Coronary artery disease
Coronary Artery Disease (CAD) continues to be the leading cause of death and a major cause of morbidity and loss of quality of life. It is evident that the growing cause of death and disability in South Africa is CAD – accounting for 10% of total deaths.
Cardiovascular disease can be defined as a group of various conditions in which the heart and all related structures such as blood vessels are diseased. This would indicate that the cardiovascular system and the blood flow supplying it are not functioning optimally since the coronary arteries provide functional supply of the heart, and a blockage caused by artherosclerotic plaque often result in tissue death and myocardial infarction.
Causes and risk factors
One can break down the risk factors for CAD into unalterable and alterable risk factors.
Unalterable risk factors
- Family history
Alterable risk factors
|risk factor||defining criteria||lifestyle modification|
|1. Dyslipidemia||· TC>5.18 mmol/l
· LDL>3.37 mmol/l
· HDL<1.04 mmol/l
· TC>2.3 mmol/l
|· Statin therapy
· Regular exercise (30-60 min/5 days per week)
· Smoking cessation
|2. Prediabetes||Fasting glucose >5.5 mmol/l and < 6.94 mmol/l||· Insulin therapy
· Regular exercise (20-30 min / 5 days per week)
· Smoking cessation
|3.Hypertension||SBP> 140 mmHg
DBP> 90 mmHg
|· Antihypertensive therapy
· Exercise (30-60 min /4-5 days per week; low-moderate intensity)
· Weight loss if overweight
· Adequate dietary potassium, calcium, magnesium
· Limit alcohol intake
|4. Smoking||Current smoker or those who quit within 6 months||· Nicotine replacement therapy
· Prescription medication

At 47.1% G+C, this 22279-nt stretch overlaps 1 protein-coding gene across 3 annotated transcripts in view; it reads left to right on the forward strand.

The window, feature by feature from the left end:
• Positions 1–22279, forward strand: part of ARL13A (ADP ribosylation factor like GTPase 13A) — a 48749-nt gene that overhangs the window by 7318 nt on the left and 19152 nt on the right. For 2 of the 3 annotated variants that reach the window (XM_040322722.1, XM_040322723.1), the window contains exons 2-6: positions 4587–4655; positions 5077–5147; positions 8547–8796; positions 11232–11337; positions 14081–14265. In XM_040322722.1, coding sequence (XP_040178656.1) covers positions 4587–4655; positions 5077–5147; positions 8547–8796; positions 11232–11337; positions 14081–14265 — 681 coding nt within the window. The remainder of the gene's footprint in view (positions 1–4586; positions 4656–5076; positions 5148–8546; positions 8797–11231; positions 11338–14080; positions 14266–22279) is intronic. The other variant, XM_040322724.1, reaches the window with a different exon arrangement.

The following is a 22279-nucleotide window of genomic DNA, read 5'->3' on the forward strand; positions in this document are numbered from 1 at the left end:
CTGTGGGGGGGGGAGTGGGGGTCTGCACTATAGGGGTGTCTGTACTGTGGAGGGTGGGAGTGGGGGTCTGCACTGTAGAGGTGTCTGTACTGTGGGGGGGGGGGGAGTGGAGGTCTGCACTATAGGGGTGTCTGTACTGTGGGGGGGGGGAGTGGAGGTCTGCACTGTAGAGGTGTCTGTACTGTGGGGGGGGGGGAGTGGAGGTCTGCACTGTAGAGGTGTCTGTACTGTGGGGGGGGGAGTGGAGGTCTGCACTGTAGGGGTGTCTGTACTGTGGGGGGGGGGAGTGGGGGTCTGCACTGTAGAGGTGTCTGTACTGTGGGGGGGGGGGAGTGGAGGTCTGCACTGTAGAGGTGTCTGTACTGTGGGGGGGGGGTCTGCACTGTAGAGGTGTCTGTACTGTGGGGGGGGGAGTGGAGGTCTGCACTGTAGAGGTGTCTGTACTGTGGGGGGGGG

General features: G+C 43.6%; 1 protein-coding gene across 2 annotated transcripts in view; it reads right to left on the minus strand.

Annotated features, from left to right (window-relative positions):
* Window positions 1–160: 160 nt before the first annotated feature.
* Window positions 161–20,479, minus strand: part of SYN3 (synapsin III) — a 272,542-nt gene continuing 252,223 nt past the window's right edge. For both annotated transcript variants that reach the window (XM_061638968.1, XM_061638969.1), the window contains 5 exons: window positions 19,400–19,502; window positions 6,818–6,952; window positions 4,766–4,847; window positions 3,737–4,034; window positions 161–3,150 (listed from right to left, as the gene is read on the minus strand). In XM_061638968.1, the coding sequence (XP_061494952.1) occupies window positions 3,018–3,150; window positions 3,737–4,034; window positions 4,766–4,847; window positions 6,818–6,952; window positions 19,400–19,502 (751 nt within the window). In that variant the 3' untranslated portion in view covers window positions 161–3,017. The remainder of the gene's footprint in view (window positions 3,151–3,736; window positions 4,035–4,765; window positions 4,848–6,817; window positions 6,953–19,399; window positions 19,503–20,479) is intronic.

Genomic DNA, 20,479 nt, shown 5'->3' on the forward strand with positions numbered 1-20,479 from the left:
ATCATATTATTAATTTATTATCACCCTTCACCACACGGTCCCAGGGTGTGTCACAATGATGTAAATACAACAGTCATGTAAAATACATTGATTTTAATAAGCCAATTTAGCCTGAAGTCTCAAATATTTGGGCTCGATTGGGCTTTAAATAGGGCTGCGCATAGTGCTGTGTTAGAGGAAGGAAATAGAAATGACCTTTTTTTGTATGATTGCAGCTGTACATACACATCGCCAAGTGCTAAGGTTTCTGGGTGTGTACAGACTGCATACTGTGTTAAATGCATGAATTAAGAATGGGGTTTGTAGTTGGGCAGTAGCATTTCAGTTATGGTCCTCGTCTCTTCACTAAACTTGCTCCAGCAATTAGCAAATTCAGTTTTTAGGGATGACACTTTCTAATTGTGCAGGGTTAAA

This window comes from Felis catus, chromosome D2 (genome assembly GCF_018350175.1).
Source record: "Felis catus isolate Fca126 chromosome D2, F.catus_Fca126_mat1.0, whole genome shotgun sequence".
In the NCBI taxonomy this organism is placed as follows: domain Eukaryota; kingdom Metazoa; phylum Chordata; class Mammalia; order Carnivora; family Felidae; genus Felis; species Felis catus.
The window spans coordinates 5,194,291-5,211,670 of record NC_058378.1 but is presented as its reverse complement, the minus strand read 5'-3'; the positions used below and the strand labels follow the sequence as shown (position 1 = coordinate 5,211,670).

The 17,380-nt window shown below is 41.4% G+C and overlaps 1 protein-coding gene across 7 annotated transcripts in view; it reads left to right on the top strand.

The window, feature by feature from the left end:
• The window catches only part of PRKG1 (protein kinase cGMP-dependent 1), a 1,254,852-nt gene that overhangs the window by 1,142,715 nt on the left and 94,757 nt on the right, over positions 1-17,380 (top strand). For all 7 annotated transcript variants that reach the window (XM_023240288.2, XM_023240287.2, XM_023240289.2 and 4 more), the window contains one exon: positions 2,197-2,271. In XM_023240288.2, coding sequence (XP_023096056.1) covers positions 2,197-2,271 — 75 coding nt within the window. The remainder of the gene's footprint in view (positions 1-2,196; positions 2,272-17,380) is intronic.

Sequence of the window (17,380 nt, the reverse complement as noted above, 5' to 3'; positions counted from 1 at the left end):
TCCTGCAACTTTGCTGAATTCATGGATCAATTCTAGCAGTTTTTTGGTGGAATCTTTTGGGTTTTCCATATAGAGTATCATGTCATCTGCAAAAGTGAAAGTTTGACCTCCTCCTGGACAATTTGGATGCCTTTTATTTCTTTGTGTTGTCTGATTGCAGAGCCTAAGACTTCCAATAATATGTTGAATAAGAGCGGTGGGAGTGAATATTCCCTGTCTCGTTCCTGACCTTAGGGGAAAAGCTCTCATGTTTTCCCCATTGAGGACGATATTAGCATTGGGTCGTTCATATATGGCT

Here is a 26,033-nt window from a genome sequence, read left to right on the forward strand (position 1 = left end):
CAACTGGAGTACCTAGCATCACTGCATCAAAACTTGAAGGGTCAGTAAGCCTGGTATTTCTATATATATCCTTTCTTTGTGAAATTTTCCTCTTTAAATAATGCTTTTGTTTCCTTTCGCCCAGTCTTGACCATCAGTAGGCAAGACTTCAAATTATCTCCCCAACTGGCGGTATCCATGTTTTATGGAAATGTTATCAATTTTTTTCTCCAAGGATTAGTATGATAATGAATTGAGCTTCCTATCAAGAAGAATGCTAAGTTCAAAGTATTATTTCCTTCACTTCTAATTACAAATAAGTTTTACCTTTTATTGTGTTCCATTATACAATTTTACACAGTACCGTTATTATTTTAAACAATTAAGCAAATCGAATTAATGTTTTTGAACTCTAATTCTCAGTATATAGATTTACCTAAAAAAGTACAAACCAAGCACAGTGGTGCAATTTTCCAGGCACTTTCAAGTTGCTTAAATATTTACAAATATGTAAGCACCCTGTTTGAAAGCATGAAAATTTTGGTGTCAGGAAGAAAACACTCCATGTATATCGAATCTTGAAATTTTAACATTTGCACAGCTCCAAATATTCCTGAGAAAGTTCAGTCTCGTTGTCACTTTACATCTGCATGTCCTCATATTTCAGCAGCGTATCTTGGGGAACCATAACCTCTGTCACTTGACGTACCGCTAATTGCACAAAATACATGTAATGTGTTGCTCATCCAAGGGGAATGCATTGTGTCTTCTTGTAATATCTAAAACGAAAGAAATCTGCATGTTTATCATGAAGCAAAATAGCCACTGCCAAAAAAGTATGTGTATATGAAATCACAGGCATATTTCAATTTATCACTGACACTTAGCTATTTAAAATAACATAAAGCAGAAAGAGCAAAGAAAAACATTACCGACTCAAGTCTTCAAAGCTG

· Hypnotherapy, acupuncture
|5. Physical inactivity||< 30 min moderate intensity physical activity 3 days of the week for 3 months||· Regular exercise (low intensity at least 30 min 5 days per week progressing to moderate intensity
· Time management
|6. Obesity & overweight||BMI>30 kg/m2
Waist > 102 (male)
Waist >88 (female)
|· Regular exercise (goal: increase calorie expenditure
· Weight reduction
|7. Stress & depression||Distress||· exercise
· lifestyle change
Controlling CAD largely depends upon prevention or treatment of its known risk factors and can be treated both medically and surgically, with surgery only considered when internal medicine does not effectively improve health.
- QUIT SMOKING
- EAT HEALTHILY
- EXERCISE REGULARLY
- LOSE EXCESS WEIGHT
- STRESS REDUCTION
- DRUG THERAPY
Effects of exercise
Cardio protective effects of exercise training:
- Improved endothelial function – the membrane that lines the inside of the heart and blood vessels which control vascular relaxation and contraction as well as enzymes that control blood clotting and platelet adhesion.
- Reduction in systemic inflammation – a reduction in activation of the innate immune system
- Improvement in risk factor control
- Reduction in body weight
- Improved glucose metabolism
- Reduction in blood pressure
- Reduction in heart rate
- Increase in HDL-C concentration – this is your ‘good’ cholesterol and assists in removing ‘bad’ cholesterol from where it doesn’t belong.
- Reductions in triglyceride concentration
- Decreased platelet aggregation
- Increased fibrinolytic activity – breaking down of clots
- Reduced myocardial damage during prolonged ischemia
- Supply of oxygenated blood to heart at rest and during exercise
As mentioned above, there are certain risk factors that are not in our control, these include age, gender and family history. However, there are certain risk factors that are in our control i.e. Physical inactivity, smoking, diet, high blood pressure, diabetes, obesity and overweight, and stress. By making the necessary lifestyle modifications, one can reduce the risk for coronary artery disease.
For more information on how we can assist with the exercise and rehabilitation please CONTACT US.
Durstine, J.L., Moore, G.E. & Painter, P.L., 2016. ACSMs exercise management for persons with chronic diseases and disabilities, Human Kinetics.
Author: Jenna-Lee Field at Fish and Field Biokineticists